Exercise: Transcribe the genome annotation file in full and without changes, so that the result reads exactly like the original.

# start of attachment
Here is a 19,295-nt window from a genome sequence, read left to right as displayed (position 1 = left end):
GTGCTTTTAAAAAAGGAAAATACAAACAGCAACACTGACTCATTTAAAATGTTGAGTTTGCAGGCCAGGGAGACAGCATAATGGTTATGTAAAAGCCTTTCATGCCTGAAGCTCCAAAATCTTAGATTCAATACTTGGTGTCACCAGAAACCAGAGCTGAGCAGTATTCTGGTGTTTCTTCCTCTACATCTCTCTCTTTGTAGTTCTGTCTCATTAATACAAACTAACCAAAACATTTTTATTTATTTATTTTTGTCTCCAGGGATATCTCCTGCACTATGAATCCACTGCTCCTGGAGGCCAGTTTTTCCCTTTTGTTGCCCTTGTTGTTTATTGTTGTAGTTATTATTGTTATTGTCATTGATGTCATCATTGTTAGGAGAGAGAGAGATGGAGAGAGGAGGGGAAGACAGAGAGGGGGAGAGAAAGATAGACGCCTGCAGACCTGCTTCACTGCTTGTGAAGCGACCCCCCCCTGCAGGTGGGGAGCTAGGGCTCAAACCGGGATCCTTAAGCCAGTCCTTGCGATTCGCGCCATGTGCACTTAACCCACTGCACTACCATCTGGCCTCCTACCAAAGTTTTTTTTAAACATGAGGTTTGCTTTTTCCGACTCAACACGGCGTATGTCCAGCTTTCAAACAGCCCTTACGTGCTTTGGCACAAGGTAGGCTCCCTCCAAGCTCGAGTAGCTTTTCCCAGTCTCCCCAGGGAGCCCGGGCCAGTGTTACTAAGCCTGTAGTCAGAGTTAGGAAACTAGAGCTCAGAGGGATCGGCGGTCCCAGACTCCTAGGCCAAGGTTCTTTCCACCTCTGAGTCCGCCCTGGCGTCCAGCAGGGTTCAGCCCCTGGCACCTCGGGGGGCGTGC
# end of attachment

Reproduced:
Here is a 19,295-nt window from a genome sequence, read left to right as displayed (position 1 = left end):
GTGCTTTTAAAAAAGGAAAATACAAACAGCAACACTGACTCATTTAAAATGTTGAGTTTGCAGGCCAGGGAGACAGCATAATGGTTATGTAAAAGCCTTTCATGCCTGAAGCTCCAAAATCTTAGATTCAATACTTGGTGTCACCAGAAACCAGAGCTGAGCAGTATTCTGGTGTTTCTTCCTCTACATCTCTCTCTTTGTAGTTCTGTCTCATTAATACAAACTAACCAAAACATTTTTATTTATTTATTTTTGTCTCCAGGGATATCTCCTGCACTATGAATCCACTGCTCCTGGAGGCCAGTTTTTCCCTTTTGTTGCCCTTGTTGTTTATTGTTGTAGTTATTATTGTTATTGTCATTGATGTCATCATTGTTAGGAGAGAGAGAGATGGAGAGAGGAGGGGAAGACAGAGAGGGGGAGAGAAAGATAGACGCCTGCAGACCTGCTTCACTGCTTGTGAAGCGACCCCCCCCTGCAGGTGGGGAGCTAGGGCTCAAACCGGGATCCTTAAGCCAGTCCTTGCGATTCGCGCCATGTGCACTTAACCCACTGCACTACCATCTGGCCTCCTACCAAAGTTTTTTTTAAACATGAGGTTTGCTTTTTCCGACTCAACACGGCGTATGTCCAGCTTTCAAACAGCCCTTACGTGCTTTGGCACAAGGTAGGCTCCCTCCAAGCTCGAGTAGCTTTTCCCAGTCTCCCCAGGGAGCCCGGGCCAGTGTTACTAAGCCTGTAGTCAGAGTTAGGAAACTAGAGCTCAGAGGGATCGGCGGTCCCAGACTCCTAGGCCAAGGTTCTTTCCACCTCTGAGTCCGCCCTGGCGTCCAGCAGGGTTCAGCCCCTGGCACCTCGGGGGGCGTGC